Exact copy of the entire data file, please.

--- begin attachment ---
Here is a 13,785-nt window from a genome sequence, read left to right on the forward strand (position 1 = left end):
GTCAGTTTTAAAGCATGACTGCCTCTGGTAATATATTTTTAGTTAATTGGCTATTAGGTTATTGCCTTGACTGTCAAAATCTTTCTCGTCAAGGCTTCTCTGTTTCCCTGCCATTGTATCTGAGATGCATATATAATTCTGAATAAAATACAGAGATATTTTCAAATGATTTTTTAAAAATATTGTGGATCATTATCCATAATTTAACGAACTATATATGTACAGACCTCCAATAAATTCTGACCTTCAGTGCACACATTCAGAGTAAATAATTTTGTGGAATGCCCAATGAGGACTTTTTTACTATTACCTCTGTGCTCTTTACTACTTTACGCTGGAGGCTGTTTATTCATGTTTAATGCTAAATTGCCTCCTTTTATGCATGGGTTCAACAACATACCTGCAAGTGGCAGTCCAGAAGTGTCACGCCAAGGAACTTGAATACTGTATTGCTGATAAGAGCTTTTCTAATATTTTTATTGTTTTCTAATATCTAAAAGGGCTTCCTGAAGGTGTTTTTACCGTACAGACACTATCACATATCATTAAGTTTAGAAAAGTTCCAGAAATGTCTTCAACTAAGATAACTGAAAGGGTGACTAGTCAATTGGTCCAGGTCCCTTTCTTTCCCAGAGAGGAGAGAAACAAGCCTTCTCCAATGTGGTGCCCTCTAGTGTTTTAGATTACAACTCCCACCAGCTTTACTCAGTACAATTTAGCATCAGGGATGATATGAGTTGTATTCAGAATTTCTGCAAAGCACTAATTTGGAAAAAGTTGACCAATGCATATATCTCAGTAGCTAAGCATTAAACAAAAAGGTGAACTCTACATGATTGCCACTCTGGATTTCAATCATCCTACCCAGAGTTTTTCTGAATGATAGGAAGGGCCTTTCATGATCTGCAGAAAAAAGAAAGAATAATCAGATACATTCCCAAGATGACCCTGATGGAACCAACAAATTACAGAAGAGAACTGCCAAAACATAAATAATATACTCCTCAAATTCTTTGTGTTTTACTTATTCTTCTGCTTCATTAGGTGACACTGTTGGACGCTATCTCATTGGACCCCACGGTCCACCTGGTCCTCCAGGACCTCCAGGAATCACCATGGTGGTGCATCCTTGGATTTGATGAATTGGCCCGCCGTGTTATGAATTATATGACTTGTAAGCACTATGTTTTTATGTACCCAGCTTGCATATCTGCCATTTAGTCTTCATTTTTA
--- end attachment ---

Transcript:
Here is a 13,785-nt window from a genome sequence, read left to right on the forward strand (position 1 = left end):
GTCAGTTTTAAAGCATGACTGCCTCTGGTAATATATTTTTAGTTAATTGGCTATTAGGTTATTGCCTTGACTGTCAAAATCTTTCTCGTCAAGGCTTCTCTGTTTCCCTGCCATTGTATCTGAGATGCATATATAATTCTGAATAAAATACAGAGATATTTTCAAATGATTTTTTAAAAATATTGTGGATCATTATCCATAATTTAACGAACTATATATGTACAGACCTCCAATAAATTCTGACCTTCAGTGCACACATTCAGAGTAAATAATTTTGTGGAATGCCCAATGAGGACTTTTTTACTATTACCTCTGTGCTCTTTACTACTTTACGCTGGAGGCTGTTTATTCATGTTTAATGCTAAATTGCCTCCTTTTATGCATGGGTTCAACAACATACCTGCAAGTGGCAGTCCAGAAGTGTCACGCCAAGGAACTTGAATACTGTATTGCTGATAAGAGCTTTTCTAATATTTTTATTGTTTTCTAATATCTAAAAGGGCTTCCTGAAGGTGTTTTTACCGTACAGACACTATCACATATCATTAAGTTTAGAAAAGTTCCAGAAATGTCTTCAACTAAGATAACTGAAAGGGTGACTAGTCAATTGGTCCAGGTCCCTTTCTTTCCCAGAGAGGAGAGAAACAAGCCTTCTCCAATGTGGTGCCCTCTAGTGTTTTAGATTACAACTCCCACCAGCTTTACTCAGTACAATTTAGCATCAGGGATGATATGAGTTGTATTCAGAATTTCTGCAAAGCACTAATTTGGAAAAAGTTGACCAATGCATATATCTCAGTAGCTAAGCATTAAACAAAAAGGTGAACTCTACATGATTGCCACTCTGGATTTCAATCATCCTACCCAGAGTTTTTCTGAATGATAGGAAGGGCCTTTCATGATCTGCAGAAAAAAGAAAGAATAATCAGATACATTCCCAAGATGACCCTGATGGAACCAACAAATTACAGAAGAGAACTGCCAAAACATAAATAATATACTCCTCAAATTCTTTGTGTTTTACTTATTCTTCTGCTTCATTAGGTGACACTGTTGGACGCTATCTCATTGGACCCCACGGTCCACCTGGTCCTCCAGGACCTCCAGGAATCACCATGGTGGTGCATCCTTGGATTTGATGAATTGGCCCGCCGTGTTATGAATTATATGACTTGTAAGCACTATGTTTTTATGTACCCAGCTTGCATATCTGCCATTTAGTCTTCATTTTTA